Origin of English word ALKALI

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English Word


Edenic Word


Hebrew Word









Like many AL- words, this is officially borrowed from the Arabic: al (the) + galay (to roast in a pan).  קלה QaLaH is to roast, parch, toast (Jeremiah29:22), קלי  QaLeeY is "roasted grain" (JPS) or "parched corn" (KJ), the-unbuttered popcorn Ruth ate in Ruth2:14. חרה  K[H]aRaH is to burn;   כור KOOR is a furnace – see CHAR and SCAR for more antonyms of the cold KR root. At the HEARTH entry, however,   כור KOOR is seen more as a digging word, than as a guttural-liquid heat word.

Latin caldus (warm) is the opposite of like-sounding COLD because the original language (Edenic) has built-in antonyms like QaLeeY (toast, roast). Remembering that Resh/R and Lamed/L are interchangeable liquids will help you avoid freezer burn from   ק-ל Koof-Lamed heat being the opposite of ק-ר Koof-Resh coolness – see CRYOGENICS.


The MiQLeH is the roasting place or hearth. Linked to Arabic qaliy (the ashes of saltwort) are 18 words like ALKALOID.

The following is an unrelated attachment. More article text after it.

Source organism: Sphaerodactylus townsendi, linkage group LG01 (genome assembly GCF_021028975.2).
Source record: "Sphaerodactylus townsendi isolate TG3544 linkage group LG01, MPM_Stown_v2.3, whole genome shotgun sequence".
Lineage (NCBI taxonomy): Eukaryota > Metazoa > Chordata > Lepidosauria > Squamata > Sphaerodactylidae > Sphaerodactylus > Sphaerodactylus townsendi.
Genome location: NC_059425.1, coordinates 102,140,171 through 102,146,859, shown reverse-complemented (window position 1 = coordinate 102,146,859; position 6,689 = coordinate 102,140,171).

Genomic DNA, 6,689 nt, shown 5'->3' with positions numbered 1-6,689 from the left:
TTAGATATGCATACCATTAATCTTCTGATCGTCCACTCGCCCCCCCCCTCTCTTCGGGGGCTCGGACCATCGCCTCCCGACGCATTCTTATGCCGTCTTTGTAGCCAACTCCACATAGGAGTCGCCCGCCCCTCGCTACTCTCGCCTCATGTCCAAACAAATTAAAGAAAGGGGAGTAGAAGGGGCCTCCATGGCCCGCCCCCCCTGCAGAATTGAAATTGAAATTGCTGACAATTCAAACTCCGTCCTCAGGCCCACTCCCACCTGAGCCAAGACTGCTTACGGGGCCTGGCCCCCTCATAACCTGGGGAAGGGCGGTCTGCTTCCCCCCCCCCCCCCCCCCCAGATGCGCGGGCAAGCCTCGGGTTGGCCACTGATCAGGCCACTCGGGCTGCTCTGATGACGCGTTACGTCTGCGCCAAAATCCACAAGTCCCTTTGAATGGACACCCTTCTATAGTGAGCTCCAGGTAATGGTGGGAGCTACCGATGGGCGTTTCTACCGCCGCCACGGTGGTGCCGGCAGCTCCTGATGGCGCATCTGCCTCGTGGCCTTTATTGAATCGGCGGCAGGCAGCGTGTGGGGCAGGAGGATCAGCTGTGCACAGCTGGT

From IE “root” kela (warm) come words like CALENTURE, CAL­DRON, CALENTURE, CALORIE (see CALORIE), CAUDLE, NONCHALANT and RECALESCENCE. Caliente is a hot Spanish relative. In Australian Aborigine kallais fire and kullu is heat. Caldis Italian and Rumanian for hot, no matter how much it sounds like cold. The irony stems from Hebrew words like QaR (cold) which are antonyms to toasty warm words like QaLeeY.  Harr in Arabic means "warm."

Many words included under this Indo-European “root” require additional twists of imagination, such as LEE, CHOWDER and CHAFE* (S)CAL(D) and LUKE(WARM) are cognates that do fit methods used here. See CALDRON and CHAR.

  If such hot etymon for CHAFE (to rub) rubs you the wrong way, both SHahF and K[H]aF(ahF) mean rub in Hebrew.    See CHAFE.

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